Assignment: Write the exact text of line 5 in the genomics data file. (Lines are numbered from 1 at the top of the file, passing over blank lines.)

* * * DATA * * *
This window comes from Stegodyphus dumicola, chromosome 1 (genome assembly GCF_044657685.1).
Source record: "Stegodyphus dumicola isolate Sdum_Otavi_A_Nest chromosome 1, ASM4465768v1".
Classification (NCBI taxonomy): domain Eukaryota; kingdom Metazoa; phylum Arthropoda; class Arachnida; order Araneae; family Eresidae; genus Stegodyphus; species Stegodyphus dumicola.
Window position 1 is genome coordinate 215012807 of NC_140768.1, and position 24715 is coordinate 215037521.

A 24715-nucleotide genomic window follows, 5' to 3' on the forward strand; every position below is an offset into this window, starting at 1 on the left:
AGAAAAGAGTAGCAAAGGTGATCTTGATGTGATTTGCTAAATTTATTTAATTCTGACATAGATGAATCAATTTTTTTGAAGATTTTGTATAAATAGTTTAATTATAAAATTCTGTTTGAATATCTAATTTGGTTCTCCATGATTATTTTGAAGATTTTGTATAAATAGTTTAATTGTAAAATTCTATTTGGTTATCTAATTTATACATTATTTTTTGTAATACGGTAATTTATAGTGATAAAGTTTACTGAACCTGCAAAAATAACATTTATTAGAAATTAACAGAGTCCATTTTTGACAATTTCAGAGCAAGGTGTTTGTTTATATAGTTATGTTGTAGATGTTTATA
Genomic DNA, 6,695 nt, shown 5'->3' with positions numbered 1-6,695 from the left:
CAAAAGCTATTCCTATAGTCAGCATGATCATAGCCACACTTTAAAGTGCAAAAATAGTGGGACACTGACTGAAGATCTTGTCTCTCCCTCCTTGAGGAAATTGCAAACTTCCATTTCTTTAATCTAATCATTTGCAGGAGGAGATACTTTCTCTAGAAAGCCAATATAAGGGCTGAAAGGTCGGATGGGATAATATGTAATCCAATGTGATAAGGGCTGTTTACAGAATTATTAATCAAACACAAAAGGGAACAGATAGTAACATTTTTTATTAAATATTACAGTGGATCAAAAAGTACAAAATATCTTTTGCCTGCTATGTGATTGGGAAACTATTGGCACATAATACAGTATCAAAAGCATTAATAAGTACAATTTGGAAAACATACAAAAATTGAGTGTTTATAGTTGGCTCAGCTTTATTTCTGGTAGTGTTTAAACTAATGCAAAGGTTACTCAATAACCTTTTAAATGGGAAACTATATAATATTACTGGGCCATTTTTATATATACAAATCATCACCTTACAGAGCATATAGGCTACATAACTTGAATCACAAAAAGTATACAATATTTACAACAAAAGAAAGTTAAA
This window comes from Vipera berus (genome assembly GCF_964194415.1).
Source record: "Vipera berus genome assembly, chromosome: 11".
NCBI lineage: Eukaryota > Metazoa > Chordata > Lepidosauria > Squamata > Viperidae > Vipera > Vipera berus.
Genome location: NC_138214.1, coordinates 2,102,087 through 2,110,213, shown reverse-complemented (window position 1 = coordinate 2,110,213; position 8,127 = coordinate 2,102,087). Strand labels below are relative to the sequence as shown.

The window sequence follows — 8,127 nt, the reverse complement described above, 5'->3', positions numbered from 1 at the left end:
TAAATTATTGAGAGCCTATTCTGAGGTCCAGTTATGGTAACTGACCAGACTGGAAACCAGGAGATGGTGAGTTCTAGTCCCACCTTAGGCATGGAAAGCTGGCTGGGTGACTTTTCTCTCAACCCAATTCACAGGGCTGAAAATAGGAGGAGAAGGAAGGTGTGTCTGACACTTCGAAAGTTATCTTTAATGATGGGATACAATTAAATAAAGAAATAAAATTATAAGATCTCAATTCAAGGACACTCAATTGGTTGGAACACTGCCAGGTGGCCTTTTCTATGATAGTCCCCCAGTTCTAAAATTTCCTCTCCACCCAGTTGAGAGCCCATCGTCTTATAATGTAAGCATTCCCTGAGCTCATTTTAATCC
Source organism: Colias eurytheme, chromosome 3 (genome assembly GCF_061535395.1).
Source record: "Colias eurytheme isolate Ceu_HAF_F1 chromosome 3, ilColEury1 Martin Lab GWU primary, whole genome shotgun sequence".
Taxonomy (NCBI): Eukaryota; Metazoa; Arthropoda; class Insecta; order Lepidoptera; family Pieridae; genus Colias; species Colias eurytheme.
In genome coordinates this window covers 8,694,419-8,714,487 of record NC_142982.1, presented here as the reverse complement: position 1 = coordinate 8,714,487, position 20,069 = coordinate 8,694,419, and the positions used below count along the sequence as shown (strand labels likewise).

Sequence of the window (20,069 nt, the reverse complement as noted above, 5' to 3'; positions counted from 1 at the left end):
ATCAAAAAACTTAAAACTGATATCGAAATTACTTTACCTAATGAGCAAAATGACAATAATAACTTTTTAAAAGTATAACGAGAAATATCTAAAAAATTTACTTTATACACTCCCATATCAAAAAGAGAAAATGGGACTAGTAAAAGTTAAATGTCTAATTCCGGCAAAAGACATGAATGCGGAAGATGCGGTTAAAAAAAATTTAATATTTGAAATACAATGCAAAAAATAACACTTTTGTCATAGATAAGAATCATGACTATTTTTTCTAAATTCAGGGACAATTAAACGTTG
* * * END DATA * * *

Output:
A 24715-nucleotide genomic window follows, 5' to 3' on the forward strand; every position below is an offset into this window, starting at 1 on the left: